Can EV charging get any faster?

25th August 2022  |  Electric vehicle

The time it takes for vehicles to receive a full charge has overtaken range anxiety as drivers’ primary concern when switching from fossil-fueled to electric vehicles (EVs). The latest generation of DC rapid and ultra-rapid chargers have brought the fastest charge times down considerably—from around four hours in 2012 to about 10-20 minutes today.

Does this mean we’ve now reached peak charging time? Or could charging get even faster as EV tech improves? To answer this question, we’ll look at the current state of play with AC and DC chargers and how advances in vehicle-side power systems could hold the key to keeping time-pressed motorists satisfied.

AC Chargers and Home Chargers

Despite relatively slow charge times, charging at home is still the most cost-effective and convenient way to power up. While it’s possible to get a charge from a 240V plug socket, automotive bodies recommend doing so only in an emergency—and with good reason: Providing just 3kW, a regular socket takes upwards of 12 hours to charge even the most modestly powered of EVs.

In contrast, the current generation of home chargers typically delivers up to 7kW of power. So, while specific charge times will vary according to vehicles’ battery capacity, most owners could expect to receive a full charge in around 5-10 hours, making home chargers more than sufficient for charging overnight or while vehicles sit idle outside the home.

Home chargers rely on single-phase AC currents. While it’s possible to upgrade to a three-phase supply and receive up to 22kW, doing requires an expensive modification to the home power supply from the domain network operator (DNO).

Will AC Charging Get Faster?

We may see some homes switching to three-phase supplies in the future, allowing cars to charge on the drive in a few hours. However, costing anything from £3,000-15,000 depending on the DNO, the expense of switching to a three-phase supply means we’re unlikely to see significant leaps forward in the number of homes installing 22kW chargers.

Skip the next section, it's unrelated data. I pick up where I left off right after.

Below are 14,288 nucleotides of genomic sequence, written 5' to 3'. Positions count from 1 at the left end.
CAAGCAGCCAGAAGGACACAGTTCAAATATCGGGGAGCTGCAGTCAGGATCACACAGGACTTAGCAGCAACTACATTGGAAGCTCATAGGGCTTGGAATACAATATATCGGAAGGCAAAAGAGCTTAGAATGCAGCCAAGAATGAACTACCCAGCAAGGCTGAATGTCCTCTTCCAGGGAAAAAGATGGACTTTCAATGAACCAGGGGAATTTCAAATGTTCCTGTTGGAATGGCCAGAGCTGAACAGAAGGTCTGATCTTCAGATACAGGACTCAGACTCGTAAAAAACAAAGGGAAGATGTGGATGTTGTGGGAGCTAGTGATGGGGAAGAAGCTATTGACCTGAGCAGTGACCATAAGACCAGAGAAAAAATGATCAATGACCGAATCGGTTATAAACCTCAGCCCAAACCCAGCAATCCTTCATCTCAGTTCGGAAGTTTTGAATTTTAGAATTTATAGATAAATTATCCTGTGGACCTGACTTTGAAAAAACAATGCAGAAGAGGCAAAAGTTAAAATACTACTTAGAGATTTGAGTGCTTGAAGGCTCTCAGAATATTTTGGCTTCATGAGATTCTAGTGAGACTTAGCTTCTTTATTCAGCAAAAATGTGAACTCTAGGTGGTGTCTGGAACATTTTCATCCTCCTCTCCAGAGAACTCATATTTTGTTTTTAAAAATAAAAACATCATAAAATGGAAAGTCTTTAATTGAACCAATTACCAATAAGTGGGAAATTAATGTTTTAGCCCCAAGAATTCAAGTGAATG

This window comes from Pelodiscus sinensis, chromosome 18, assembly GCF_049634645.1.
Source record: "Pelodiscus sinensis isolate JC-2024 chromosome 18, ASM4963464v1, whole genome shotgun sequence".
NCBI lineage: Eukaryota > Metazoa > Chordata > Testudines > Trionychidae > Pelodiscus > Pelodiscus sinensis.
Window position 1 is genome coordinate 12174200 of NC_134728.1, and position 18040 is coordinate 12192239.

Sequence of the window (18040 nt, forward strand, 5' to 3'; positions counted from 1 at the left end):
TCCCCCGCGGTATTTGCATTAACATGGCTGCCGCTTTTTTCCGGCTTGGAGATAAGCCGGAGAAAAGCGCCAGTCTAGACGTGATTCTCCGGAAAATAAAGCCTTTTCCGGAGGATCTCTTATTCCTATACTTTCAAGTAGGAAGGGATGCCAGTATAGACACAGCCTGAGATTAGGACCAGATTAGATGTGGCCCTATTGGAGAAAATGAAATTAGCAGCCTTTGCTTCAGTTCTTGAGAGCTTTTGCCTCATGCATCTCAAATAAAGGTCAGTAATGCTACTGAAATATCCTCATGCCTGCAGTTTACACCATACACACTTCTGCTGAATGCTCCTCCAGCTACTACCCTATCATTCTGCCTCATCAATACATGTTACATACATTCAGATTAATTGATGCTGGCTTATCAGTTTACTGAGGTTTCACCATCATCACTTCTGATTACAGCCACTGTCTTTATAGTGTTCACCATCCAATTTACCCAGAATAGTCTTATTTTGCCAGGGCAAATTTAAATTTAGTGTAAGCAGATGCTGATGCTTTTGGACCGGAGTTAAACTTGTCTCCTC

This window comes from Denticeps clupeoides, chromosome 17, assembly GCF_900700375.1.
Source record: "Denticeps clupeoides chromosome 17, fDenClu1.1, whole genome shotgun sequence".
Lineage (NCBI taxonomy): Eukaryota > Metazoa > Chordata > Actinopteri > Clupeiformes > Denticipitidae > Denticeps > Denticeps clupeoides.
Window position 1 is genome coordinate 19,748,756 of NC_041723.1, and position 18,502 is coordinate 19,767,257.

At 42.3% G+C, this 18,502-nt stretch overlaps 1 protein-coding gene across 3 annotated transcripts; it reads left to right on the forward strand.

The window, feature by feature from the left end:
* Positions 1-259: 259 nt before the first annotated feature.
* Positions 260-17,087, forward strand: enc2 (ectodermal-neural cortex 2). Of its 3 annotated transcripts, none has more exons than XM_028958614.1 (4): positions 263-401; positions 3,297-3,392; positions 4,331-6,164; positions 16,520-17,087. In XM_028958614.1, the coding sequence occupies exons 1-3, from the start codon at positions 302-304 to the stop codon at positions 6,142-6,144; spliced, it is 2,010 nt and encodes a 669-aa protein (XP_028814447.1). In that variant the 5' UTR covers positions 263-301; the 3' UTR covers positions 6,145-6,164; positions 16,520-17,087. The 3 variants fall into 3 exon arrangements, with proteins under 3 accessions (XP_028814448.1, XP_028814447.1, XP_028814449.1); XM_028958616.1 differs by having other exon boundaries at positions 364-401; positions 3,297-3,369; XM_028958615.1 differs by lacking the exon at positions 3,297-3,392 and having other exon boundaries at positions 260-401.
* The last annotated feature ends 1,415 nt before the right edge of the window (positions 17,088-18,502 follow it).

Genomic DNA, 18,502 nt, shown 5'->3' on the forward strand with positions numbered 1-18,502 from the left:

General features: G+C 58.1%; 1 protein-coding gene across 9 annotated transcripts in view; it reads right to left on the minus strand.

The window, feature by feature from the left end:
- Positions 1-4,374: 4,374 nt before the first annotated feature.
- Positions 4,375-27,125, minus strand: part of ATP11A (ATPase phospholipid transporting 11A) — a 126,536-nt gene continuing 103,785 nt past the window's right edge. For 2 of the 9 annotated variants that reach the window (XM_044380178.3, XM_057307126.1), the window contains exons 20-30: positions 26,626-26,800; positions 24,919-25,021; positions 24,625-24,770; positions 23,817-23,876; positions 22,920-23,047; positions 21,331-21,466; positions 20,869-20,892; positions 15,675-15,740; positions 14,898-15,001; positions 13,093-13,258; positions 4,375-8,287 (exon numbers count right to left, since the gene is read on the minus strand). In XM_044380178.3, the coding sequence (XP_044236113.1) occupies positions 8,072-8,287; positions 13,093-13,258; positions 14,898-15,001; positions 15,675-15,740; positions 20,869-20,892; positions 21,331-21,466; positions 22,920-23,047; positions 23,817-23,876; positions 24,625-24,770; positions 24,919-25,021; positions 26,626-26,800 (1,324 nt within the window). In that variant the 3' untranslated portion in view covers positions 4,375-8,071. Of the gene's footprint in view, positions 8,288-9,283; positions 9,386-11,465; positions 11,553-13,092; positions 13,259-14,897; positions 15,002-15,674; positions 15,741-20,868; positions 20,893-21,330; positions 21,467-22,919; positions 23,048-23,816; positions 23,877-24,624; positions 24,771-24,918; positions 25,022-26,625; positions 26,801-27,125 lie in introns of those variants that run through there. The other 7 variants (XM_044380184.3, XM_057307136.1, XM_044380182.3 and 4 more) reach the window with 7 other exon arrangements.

That said, 7kW of overnight or idle-time charging will be more than enough to keep most vehicles ready for daily driving.

Rapid and Ultra-Rapid Chargers

Rapid and ultra-rapid DC chargers offer much-improved charge times over their AC counterparts. A 50kW rapid charger can deliver a full charge in around 30 minutes to an hour, depending on the vehicle’s battery size. And ultra-rapid chargers delivering 100-350kW of power can achieve the feat in just 10-20 minutes. However, only a handful of high-end manufacturers like Porsche and BMW currently equip their vehicles with the components required to reap the full benefits of lightning-fast 350kW charging.

Ultra-Ultra-Rapid Charging?

According to the charge point finder app Zap-Map, the UK’s current infrastructure comprises 6084 rapid and ultra-rapid chargers, with around 65 added to the network every month. Continued infrastructure expansion will bring down average charge times further, especially as more manufacturers roll out vehicles equipped to wring 10-minute charges from the fastest 350kW units.

However, with a 20-minute wait to achieve a full charge, the increasing number of rapid units alone can’t make EV charge times comparable to filling up with petrol.

Vehicle-Side Tech

Advances in charger technology have helped slash hours off the average over the past decade. But any curve of improved time-to-charge will plateau unless further advances in charger tech are matched by vehicle-side innovation. And it’s in vehicle-side power systems where future gains could one day make EV charging as quick—or quicker—as filling up at the petrol pump.

But this isn’t without challenges: With high-power charging comes high temperatures that cause the lithium-ion used in batteries to degrade and lose its capacity, usually becoming unstable after 1500-2000 charge cycles. For this reason, many automotive manufacturers are now looking toward solid-state alternatives to lithium-ion.

Able to hold a much up to 10 times the density of lithium-ion in a much smaller physical footprint over many more charge cycles (up to 10,000), solid-state batteries could hold the key to sub-10-minute charging. The technology is still in its infancy, although several players are vying to be the first to commercialise the tech, and we could see the first solid-state battery-powered vehicles on the road as early as 2025.

Much further in the future, an even more tantalising technology could make even the lightning-fast of today’s chargers feel positively sluggish by comparison. Quantum battery charging could see EVs replenished in a couple of minutes—and scientists in South Korea’s Institute for Basic Science have already proved it’s possible.

What the Future Holds

The surge in uptake over the past decade proves that wait times at the charge station have already made EV ownership a realistic and convenient prospect for most everyday drivers. There are bound to be many incremental gains over the coming decades, which will shave minutes off the time it takes to charge. However, it is the emergence of new tech like solid-state batteries and—eventually—quantum batteries that will make charging faster and more convenient than filling up on fossil fuel.

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